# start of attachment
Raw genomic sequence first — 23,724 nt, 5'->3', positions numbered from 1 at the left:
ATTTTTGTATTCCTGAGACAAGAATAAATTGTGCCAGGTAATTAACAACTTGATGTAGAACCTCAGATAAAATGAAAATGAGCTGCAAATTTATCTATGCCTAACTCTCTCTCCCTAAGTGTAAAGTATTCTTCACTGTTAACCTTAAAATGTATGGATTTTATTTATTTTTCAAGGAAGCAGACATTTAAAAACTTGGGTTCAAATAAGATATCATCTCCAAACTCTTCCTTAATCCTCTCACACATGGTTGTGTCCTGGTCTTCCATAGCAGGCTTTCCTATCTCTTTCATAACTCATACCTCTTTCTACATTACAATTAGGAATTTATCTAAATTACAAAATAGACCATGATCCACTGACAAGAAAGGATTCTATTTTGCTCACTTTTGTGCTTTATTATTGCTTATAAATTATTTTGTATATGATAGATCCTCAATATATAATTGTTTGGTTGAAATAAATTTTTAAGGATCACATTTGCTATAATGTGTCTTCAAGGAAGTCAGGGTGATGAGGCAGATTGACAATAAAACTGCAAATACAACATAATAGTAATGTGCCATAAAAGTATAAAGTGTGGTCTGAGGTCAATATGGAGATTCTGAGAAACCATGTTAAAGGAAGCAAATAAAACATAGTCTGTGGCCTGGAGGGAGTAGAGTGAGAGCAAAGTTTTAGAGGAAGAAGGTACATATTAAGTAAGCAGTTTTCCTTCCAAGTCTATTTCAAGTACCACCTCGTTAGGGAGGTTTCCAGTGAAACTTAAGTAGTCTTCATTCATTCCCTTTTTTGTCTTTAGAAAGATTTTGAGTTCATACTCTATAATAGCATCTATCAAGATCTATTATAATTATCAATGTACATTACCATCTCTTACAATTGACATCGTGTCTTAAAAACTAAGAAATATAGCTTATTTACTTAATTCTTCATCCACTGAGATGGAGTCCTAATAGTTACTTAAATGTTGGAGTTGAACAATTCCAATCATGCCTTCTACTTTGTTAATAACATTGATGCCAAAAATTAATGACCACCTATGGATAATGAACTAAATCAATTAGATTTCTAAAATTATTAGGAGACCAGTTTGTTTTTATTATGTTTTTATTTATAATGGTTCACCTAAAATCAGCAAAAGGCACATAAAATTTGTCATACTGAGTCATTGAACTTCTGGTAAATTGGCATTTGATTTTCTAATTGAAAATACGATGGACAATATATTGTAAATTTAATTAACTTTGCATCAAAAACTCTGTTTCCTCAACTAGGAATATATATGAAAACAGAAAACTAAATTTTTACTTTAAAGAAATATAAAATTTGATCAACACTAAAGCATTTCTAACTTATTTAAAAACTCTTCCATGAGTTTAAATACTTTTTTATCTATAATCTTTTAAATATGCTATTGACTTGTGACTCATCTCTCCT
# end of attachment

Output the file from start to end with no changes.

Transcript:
Raw genomic sequence first — 23,724 nt, 5'->3', positions numbered from 1 at the left:
ATTTTTGTATTCCTGAGACAAGAATAAATTGTGCCAGGTAATTAACAACTTGATGTAGAACCTCAGATAAAATGAAAATGAGCTGCAAATTTATCTATGCCTAACTCTCTCTCCCTAAGTGTAAAGTATTCTTCACTGTTAACCTTAAAATGTATGGATTTTATTTATTTTTCAAGGAAGCAGACATTTAAAAACTTGGGTTCAAATAAGATATCATCTCCAAACTCTTCCTTAATCCTCTCACACATGGTTGTGTCCTGGTCTTCCATAGCAGGCTTTCCTATCTCTTTCATAACTCATACCTCTTTCTACATTACAATTAGGAATTTATCTAAATTACAAAATAGACCATGATCCACTGACAAGAAAGGATTCTATTTTGCTCACTTTTGTGCTTTATTATTGCTTATAAATTATTTTGTATATGATAGATCCTCAATATATAATTGTTTGGTTGAAATAAATTTTTAAGGATCACATTTGCTATAATGTGTCTTCAAGGAAGTCAGGGTGATGAGGCAGATTGACAATAAAACTGCAAATACAACATAATAGTAATGTGCCATAAAAGTATAAAGTGTGGTCTGAGGTCAATATGGAGATTCTGAGAAACCATGTTAAAGGAAGCAAATAAAACATAGTCTGTGGCCTGGAGGGAGTAGAGTGAGAGCAAAGTTTTAGAGGAAGAAGGTACATATTAAGTAAGCAGTTTTCCTTCCAAGTCTATTTCAAGTACCACCTCGTTAGGGAGGTTTCCAGTGAAACTTAAGTAGTCTTCATTCATTCCCTTTTTTGTCTTTAGAAAGATTTTGAGTTCATACTCTATAATAGCATCTATCAAGATCTATTATAATTATCAATGTACATTACCATCTCTTACAATTGACATCGTGTCTTAAAAACTAAGAAATATAGCTTATTTACTTAATTCTTCATCCACTGAGATGGAGTCCTAATAGTTACTTAAATGTTGGAGTTGAACAATTCCAATCATGCCTTCTACTTTGTTAATAACATTGATGCCAAAAATTAATGACCACCTATGGATAATGAACTAAATCAATTAGATTTCTAAAATTATTAGGAGACCAGTTTGTTTTTATTATGTTTTTATTTATAATGGTTCACCTAAAATCAGCAAAAGGCACATAAAATTTGTCATACTGAGTCATTGAACTTCTGGTAAATTGGCATTTGATTTTCTAATTGAAAATACGATGGACAATATATTGTAAATTTAATTAACTTTGCATCAAAAACTCTGTTTCCTCAACTAGGAATATATATGAAAACAGAAAACTAAATTTTTACTTTAAAGAAATATAAAATTTGATCAACACTAAAGCATTTCTAACTTATTTAAAAACTCTTCCATGAGTTTAAATACTTTTTTATCTATAATCTTTTAAATATGCTATTGACTTGTGACTCATCTCTCCT